His best known building is an apartment house, the ultra-picturesque Ingleside Court of 1916 on Davis Avenue. In 1914, he also designed two fine apartment houses, the Gladstone and the Gloucester on Cutshaw Place, now the Meadow Street triangular park. Along with the Stuart Hall Apartments on West Avenue, these buildings were among the finest of the period.
The most concentrated collection of his houses is in the middle of Byrd Park on Westover Road. In the course of the development of Byrd Park, (originally Reservoir Park) a fifteen acre parcel remained in private ownership. Asbury designed five large houses in the development. These must rank among the finest houses of the 1920s in Richmond. The earliest of these houses is the Lathrop residence of 1918 at 1000 Westover Road. Asbury had designed a charming cottage for C. B. Lathrop at 1514 Park Avenue in 1915. In 1918 he designed a much larger house for C. W. Lathrop in the new development in Byrd Park. This is a grand and elegant Italian villa. While the house is impressive, it is also unexpectedly intimate.
In some ways it contrasts with Henry Baskervill’s residence a few blocks away on the Boulevard. Erected in 1912, the Baskervill house shares the same basic design elements, but seems to have to been designed to impress potential clients, more than to serve as a family home. Beautifully designed and detailed, the Baskervill house is an advertisement for the Baskervill firm. The Lathrop house also is impressive, but in a more residential character.
If the series of commissions that followed is any indicator, the Lathrop House was a great success. The Watkins House at 704 Westover Road is a grander essay in the Italian manner. Built in 1921, it is a broad and imposing mass of yellow brick and limestone. The owner’s initials, BW, are carved on the cartouche above the entrance.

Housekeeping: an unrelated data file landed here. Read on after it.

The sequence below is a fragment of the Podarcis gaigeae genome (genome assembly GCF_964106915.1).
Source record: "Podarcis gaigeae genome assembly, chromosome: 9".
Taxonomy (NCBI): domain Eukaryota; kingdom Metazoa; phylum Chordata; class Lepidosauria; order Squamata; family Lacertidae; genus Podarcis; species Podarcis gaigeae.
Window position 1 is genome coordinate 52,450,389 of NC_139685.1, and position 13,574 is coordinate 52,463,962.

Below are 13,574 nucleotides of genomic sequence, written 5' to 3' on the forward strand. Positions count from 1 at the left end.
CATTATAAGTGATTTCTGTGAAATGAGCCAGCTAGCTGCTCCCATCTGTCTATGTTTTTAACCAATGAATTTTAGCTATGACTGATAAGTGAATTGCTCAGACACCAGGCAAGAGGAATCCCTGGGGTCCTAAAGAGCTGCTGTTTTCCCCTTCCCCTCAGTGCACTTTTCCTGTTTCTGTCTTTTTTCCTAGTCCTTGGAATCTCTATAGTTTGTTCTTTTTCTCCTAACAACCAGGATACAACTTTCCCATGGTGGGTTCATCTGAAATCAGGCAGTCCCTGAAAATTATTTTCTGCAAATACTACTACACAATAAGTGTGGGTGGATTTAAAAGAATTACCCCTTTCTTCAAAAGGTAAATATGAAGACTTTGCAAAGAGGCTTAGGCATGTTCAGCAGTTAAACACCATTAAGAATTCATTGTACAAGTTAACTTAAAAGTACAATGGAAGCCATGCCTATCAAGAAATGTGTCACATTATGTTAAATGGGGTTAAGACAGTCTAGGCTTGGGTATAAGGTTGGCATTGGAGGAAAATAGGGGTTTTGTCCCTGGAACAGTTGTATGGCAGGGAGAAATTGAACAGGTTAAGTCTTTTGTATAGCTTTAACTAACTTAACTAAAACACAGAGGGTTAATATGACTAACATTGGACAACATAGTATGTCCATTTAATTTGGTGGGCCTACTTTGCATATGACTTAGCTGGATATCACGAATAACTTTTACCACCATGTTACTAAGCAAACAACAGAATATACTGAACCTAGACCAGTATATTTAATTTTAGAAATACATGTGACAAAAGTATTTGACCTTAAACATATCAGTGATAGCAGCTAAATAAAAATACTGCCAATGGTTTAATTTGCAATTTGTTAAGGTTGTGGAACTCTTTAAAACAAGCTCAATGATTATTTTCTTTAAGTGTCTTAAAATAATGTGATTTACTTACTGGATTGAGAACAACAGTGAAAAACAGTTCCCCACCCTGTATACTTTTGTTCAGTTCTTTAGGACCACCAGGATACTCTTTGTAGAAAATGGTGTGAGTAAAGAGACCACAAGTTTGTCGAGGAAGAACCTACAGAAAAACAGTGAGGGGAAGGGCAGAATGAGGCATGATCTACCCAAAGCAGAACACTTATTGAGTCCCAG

A year later, Asbury designed another house a block away at 804 Westover Road. The Kauffman residence is a picturesque essay in the California-Mission style. There is no trace of formality in its composition. Two houses built the next year are similarly informal, but they are in an English picturesque style. The house at Brandon Road and Westover Road and the second house at Brandon and Spotswood are informal in the extreme. These houses were built by another Watkins, so it is clear the family was happy with Asbury’s work. Asbury was also the architect of the long vanished Blue Shingles house, overlooking the James on the northern side of Byrd Park.
Asbury did little commercial work except for an unusual Classical bank on Church Hill and the Order of the Eagles Club house in Jackson Ward.
The Great Depression all but destroyed Asbury’s career as it did for most architects in the nation at the time. His last building permit in Richmond was for a house in 1939. The previous residential permit was in 1925. He was a member of the Virginia AIA from 1921 to 1929. It is possible he returned to Carolina in the later twenties. He continued to do limited work in Virginia. He is buried with his family in Charlotte.